Companies Falling Behind in Social Customer Service
The combined immediacy and reach of social media has the power to galvanize customer service and companies have been quick to embrace this channel for instant communication with customers. Or so we’ve been told. But a UK study suggests that many companies aren’t using social customer service as well as they could.
The study, carried out by multichannel customer interaction management software provider Eptica, evaluated UK companies on their online customer service behavior. It revealed some deficiencies in the ways companies are handling online customer service.
Because social media provides an immediate way to contact companies, consumer expectations around social customer service are very high. Customers demand instant answers to questions and quick resolution of problems they bring to a company’s attention through social media. Companies that fail to provide this immediate attention risk their customers sharing their frustrations with their entire networks.
The negative publicity garnered by United Airlines when a customer made a YouTube video entitled “United Breaks Guitars” is an example of what can happen via social media when a company doesn’t address a customer service problem quickly and thoroughly. Bad publicity on social media can damage a brand if it goes viral, the way the United YouTube video did.
Integrated Approach to Social Customer Service
Companies have had to change the way they administer customer service to ensure that social media communication is addressed as quickly as possible, but this has often been hampered by lack of integration. The study’s authors point out that “in many cases social media falls under marketing’s remit, rather than the customer service team, leading to the growth of silos of information that are inconsistent with answers provided through other channels. While organizations are changing, processes are still being developed.”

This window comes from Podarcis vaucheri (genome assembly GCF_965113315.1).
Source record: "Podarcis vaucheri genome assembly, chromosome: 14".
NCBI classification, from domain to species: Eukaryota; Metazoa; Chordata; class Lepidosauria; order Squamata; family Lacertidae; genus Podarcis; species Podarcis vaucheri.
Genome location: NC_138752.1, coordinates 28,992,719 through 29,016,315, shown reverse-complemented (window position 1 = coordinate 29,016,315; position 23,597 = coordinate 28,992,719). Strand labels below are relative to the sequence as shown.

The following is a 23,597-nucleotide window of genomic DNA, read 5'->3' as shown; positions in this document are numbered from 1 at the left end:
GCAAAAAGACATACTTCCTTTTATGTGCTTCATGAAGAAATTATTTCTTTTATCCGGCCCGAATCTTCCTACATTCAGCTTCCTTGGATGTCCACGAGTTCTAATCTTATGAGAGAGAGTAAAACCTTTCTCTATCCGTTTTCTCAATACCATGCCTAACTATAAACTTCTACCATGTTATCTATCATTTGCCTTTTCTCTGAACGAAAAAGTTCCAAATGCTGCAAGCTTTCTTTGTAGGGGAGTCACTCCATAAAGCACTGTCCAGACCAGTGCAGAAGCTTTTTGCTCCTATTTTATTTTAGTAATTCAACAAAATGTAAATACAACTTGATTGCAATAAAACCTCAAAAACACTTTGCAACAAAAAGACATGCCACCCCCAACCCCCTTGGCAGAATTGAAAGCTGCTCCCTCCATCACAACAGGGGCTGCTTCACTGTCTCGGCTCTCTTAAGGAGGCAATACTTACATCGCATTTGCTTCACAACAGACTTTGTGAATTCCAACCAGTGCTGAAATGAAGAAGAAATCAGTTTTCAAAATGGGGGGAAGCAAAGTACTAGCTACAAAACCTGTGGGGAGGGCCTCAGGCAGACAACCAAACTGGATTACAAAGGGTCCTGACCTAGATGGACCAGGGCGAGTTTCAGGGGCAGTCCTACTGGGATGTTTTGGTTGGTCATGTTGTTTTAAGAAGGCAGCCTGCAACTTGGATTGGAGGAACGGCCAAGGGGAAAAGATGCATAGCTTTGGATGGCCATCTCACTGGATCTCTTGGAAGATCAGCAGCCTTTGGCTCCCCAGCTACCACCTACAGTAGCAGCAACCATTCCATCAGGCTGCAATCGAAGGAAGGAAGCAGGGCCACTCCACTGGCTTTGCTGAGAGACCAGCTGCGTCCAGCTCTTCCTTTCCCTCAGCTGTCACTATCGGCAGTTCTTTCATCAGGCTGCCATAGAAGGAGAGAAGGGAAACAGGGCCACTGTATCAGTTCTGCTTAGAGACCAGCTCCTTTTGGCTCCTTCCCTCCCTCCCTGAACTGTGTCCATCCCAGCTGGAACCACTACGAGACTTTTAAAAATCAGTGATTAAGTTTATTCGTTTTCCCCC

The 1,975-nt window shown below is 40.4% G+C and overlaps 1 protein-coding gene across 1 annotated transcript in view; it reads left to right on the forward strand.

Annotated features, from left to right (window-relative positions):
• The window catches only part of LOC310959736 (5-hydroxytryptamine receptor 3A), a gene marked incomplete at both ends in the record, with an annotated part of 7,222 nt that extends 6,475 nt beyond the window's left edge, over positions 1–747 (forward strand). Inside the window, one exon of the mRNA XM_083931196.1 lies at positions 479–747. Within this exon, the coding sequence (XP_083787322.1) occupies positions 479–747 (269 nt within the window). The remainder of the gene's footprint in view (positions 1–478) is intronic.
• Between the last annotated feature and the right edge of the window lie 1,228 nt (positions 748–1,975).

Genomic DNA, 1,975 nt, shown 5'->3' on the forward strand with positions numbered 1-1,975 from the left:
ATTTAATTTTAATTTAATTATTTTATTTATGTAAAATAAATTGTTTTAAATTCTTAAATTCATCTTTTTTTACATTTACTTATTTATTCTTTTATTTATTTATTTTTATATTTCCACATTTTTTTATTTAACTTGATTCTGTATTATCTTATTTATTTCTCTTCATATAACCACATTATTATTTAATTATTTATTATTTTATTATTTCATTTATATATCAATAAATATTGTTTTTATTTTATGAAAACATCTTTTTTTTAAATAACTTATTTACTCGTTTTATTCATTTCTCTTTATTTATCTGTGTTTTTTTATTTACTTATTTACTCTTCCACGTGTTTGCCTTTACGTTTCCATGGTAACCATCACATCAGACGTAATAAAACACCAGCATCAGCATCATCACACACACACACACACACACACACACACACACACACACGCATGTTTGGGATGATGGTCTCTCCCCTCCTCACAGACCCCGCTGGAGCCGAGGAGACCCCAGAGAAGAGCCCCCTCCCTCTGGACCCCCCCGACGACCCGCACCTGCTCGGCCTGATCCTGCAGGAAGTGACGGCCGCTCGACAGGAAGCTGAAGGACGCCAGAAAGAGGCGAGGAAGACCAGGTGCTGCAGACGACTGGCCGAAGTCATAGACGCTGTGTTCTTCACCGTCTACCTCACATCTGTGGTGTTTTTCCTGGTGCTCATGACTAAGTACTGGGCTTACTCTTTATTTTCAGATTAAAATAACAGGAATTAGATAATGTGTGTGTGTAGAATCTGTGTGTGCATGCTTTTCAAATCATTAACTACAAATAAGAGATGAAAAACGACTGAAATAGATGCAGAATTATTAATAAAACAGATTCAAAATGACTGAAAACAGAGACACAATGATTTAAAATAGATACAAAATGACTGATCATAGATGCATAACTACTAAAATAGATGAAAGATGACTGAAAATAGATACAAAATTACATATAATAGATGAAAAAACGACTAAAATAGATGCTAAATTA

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Quick Response to Avoid Disaster
One of the critical factors related to social media measured in the study was how well companies respond direct inquiries sent to their official Twitter account. Of the companies included in the study, 76 per cent were on Twitter, but of those only 53 per cent responded to a tweet sent directly to them with only 39 per cent providing an accurate response. And the 10 leading UK insurers included in the study only responded to a third of questions asked on Twitter and by email.
Clearly, companies have a lot of work to do in the area of social customer service if they want to avoid bad publicity and loss of business. The study showed that customers are more likely to get their questions answered via email than on Twitter, although the response time is slower. It also showed that while 42 per cent of customers expect their complaints on social media to be addressed within an hour, that’s far from reality. The average response on social media is, in fact, eight hours and 37 minutes, providing lots of time for the customer to come up with a clever way to express his or her dissatisfaction with the company, such as recording a YouTube video that goes viral.